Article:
In August 2017, I virtually attended and presented at the Beyond 150: Telling Our Stories Twitter Conference ((#Beyond150CA). In collaboration with Unwritten Histories, Canada’s History Society, and the Wilson Institute, this event was the first Twitter conference to focus on Canadian history. This conference seemed like a great opportunity to present my work on “filles du roi” (daughters of the king) in seventeenth-century New France. But, the idea of presenting an entire conference paper in only 12-15 tweets was intimidating. Would I be able to get my points across in this format? Would I be able to delve into meaningful conversations with the “audience”? Would anyone be in the audience? Was I prepared to lay my research bare on the internet for anyone to find while it was still in a nascent state? Continue reading
A few months ago, a New York Times investigation uncovered the secret economies of social media bots. C-list celebrities such as Paul Hollywood, John Leguizamo, and Michael Symon, purveyors of “fake news,” and several businesses have boosted their Twitter profiles by purchasing fake follower “bots” and retweets from these accounts. The Times estimated that perhaps as many as 48 million Twitter accounts are bots, with around 60 million similar accounts on Facebook. Continue reading
The Council, Episode One: The Mad Ones by Big Bad Wolf [PC, PS4, XBOX One]
[NB: This article contains significant story spoilers for the first episode of the video game The Council by Big Bad Wolf]
What if John Adams had a secret, occult daughter with a period inappropriate haircut?
This is one of the central plot points of the first episode Big Bad Wolf’s historical episodic video game The Council. Set in 1793 the player takes control of a twenty-something blank slate with a cool jacket, named Louis de Richet. Louis is seeking to uncover a mystery relating to Sarah, his ice queen secret agent mother. Invited to a “private island” off the English coast by Lord Mortimer, a British aristo whose aesthetic is a Regency Bond villain mixed with Eyes Wide Shut, Louis is works to uncover why Sarah vanished from one of Mortimer’s smashing shindigs. Mortimer’s shtick, you see, is hosting gatherings of the best and brightest of the late eighteenth century Euro-American world. Once Louis arrives at Mortimer’s latest fete that you discover just how vast The Council’s world is, for guess who is waiting for you by the fire?
None other than George Washington, a historical figure who our readers are likely quite familiar with. Continue reading
Today’s guest post is by Lindsay M. Chervinsky. She is a postdoctoral fellow at the Center for Presidential History at Southern Methodist University. She received her Ph.D. from the University of California, Davis and is completing her manuscript, “The President’s Cabinet: George Washington and the Creation of an American Institution.”
As the new school year starts, many departments are offering seminars for their graduate students on skills and approaches to find a job in this difficult market. Editorials on ChronicleVitae and the American Historical Association mission to document where historians work demonstrate that the history community is beginning to welcome “non-traditional” employment opportunities. While these efforts represent a great first step to introducing students to jobs in editing, public history, and teaching, I would argue that there should be a broader conversation about learning to create a public voice and building a web presence.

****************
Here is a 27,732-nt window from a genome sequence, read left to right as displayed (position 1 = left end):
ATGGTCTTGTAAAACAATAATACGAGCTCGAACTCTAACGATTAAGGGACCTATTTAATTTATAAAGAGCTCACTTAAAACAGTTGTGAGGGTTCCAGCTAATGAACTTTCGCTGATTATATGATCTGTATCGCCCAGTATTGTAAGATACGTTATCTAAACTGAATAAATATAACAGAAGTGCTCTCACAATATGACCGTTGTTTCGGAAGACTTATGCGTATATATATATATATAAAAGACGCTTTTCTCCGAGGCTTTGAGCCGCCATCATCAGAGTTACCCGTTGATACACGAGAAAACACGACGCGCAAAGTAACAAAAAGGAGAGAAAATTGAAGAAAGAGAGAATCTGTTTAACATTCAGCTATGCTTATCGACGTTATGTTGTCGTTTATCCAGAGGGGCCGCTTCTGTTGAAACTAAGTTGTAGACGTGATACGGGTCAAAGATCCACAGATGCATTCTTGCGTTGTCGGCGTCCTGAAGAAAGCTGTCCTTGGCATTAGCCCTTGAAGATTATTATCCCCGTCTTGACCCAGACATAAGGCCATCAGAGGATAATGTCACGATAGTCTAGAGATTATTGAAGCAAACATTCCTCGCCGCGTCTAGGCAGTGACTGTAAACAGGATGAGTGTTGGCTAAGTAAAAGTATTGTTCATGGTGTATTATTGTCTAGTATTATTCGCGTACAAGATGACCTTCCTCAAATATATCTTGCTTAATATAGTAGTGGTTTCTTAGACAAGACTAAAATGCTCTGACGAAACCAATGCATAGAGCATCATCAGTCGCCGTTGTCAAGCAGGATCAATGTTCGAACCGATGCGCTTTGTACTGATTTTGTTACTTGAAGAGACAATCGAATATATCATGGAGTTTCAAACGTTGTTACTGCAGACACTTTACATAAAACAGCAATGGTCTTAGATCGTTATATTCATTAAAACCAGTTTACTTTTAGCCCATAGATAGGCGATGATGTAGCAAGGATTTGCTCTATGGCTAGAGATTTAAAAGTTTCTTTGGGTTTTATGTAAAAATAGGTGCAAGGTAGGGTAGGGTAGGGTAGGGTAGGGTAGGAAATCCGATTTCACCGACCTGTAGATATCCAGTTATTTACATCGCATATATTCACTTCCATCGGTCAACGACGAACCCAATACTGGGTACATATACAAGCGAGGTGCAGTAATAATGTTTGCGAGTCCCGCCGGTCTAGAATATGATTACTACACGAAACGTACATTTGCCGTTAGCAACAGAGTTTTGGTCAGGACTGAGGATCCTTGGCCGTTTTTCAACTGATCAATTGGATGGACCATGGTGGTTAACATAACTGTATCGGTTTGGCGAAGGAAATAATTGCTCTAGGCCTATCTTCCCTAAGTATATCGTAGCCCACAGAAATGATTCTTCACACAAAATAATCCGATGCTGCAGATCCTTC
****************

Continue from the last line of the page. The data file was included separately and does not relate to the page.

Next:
Last week, the Arts & Sciences Graduate Center at William and Mary hosted a Digital Identity Roundtable to discuss the benefits, pitfalls, and protocols for graduate students who currently use social media for networking and scholarship, and for those who would like to start. As a contributing editor for The Junto, I was invited to participate in that discussion. Only after agreeing did I realize that mine would be the only graduate student voice among a group of highly accomplished professors from across the college. Being a typical graduate student, the thought of speaking with any “expertise” caused a brief panic and I turned to my fellow Junto editors for their tips and suggestions for graduate students and early career scholars about managing a digital identity. My query (really a plea for help), elicited such a big and generous response from my fellow editors that we decided to share that advice here. Hopefully, this can start a wider conversation about how graduate students should confront an increasingly vital part of our professional development. Continue reading
Last semester, I taught my first section of Digital History, following my participation in the 2016 NEH Doing Digital History Institute. The program, which is headed by Sharon Leon and Sheila Brennan of George Mason University’s Roy Rosenzweig Center for History and New Media, is designed for mid-career historians who come from institutions with little infrastructure or support for DH professional development. Owing to my library science background, I came to the Institute with a strong technological background, but the two weeks I spent in Arlington, Virginia last July definitely made me rethink my approach to digital history pedagogy. Continue reading
I recently had to cancel a trip to a conference. My panel is continuing without me; the chair has graciously offered to read my paper in my place. Partly because of this, I am doing something I haven’t done before: putting together a companion webpage for the presentation.
Making companion webpages does not seem to be a widespread practice yet at history conferences, but I do know historians who have done it. For other people who are interested in the idea, I thought I would talk through what I am doing, keeping in mind that many presenters may not have extensive experience making webpages.